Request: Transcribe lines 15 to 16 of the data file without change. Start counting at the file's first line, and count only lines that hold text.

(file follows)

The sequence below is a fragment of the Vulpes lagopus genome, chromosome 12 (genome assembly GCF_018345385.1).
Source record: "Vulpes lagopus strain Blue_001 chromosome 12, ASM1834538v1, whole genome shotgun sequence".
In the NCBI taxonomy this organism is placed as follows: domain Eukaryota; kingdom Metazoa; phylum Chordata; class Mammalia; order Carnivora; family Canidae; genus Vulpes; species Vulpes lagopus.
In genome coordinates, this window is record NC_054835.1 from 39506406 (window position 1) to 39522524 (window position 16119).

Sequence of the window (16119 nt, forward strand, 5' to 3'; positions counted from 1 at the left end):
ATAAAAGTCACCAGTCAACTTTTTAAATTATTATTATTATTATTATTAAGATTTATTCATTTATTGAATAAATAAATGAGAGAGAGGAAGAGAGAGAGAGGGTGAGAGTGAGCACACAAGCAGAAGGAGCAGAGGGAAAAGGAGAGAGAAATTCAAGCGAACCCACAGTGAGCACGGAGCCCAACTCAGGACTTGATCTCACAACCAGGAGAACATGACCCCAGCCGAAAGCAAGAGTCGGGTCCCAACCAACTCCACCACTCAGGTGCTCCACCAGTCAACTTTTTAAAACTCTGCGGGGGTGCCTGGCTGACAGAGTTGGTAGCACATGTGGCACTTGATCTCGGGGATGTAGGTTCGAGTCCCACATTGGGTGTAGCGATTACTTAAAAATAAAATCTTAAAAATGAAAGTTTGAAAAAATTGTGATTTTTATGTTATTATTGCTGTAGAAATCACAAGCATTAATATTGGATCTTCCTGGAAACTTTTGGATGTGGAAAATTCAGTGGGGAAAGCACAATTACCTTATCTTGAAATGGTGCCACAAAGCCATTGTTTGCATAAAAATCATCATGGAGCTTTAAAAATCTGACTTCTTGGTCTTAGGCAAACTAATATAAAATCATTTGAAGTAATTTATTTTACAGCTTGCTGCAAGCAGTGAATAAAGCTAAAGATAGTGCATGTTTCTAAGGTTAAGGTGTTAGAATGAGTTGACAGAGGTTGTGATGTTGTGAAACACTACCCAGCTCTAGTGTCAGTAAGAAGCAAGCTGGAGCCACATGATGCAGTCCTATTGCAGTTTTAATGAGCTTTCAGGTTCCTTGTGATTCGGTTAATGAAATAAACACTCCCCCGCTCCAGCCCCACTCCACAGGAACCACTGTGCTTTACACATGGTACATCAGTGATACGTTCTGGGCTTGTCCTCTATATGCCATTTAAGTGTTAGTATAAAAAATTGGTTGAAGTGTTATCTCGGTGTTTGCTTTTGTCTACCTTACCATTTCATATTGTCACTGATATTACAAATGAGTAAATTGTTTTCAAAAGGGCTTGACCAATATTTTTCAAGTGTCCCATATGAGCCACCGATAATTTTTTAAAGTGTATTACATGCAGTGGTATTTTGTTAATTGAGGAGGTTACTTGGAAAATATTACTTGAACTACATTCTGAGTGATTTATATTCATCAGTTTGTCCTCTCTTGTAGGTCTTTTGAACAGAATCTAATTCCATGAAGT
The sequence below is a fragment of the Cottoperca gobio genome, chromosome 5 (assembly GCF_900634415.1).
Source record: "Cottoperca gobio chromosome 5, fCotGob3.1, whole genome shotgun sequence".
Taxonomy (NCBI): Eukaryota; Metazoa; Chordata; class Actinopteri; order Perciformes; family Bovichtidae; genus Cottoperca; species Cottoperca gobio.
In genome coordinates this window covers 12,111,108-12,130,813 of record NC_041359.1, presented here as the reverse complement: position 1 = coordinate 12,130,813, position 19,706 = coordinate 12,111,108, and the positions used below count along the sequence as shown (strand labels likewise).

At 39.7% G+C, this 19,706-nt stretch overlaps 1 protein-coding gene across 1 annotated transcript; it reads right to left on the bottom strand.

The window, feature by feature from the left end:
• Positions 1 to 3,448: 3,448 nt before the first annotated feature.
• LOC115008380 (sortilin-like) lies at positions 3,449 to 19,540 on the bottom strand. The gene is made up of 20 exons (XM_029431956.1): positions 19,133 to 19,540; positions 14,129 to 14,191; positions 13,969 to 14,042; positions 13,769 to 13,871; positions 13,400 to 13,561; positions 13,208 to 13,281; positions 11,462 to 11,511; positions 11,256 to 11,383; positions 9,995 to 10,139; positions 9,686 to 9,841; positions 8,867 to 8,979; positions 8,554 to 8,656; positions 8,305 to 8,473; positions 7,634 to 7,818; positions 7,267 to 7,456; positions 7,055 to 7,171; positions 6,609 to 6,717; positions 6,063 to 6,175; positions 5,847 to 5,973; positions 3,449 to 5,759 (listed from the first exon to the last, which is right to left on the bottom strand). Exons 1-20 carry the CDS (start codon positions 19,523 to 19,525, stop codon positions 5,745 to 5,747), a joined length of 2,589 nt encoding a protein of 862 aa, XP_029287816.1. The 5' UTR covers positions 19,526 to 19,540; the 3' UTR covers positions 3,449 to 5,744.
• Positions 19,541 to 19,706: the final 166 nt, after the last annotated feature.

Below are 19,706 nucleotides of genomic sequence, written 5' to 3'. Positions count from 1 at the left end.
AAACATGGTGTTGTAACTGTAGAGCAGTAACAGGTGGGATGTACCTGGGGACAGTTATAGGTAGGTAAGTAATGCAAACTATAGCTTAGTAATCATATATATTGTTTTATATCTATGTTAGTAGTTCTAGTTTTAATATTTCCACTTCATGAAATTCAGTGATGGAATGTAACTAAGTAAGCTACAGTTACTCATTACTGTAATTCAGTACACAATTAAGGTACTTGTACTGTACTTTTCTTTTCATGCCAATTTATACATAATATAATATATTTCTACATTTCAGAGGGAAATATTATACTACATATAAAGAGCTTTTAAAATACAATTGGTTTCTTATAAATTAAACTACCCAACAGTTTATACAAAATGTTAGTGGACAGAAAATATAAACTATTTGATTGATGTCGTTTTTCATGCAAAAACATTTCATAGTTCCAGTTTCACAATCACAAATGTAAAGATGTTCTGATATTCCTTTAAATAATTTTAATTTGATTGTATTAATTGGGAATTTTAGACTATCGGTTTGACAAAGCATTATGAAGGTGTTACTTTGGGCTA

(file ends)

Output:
• Positions 19,541 to 19,706: the final 166 nt, after the last annotated feature.

Below are 19,706 nucleotides of genomic sequence, written 5' to 3'. Positions count from 1 at the left end.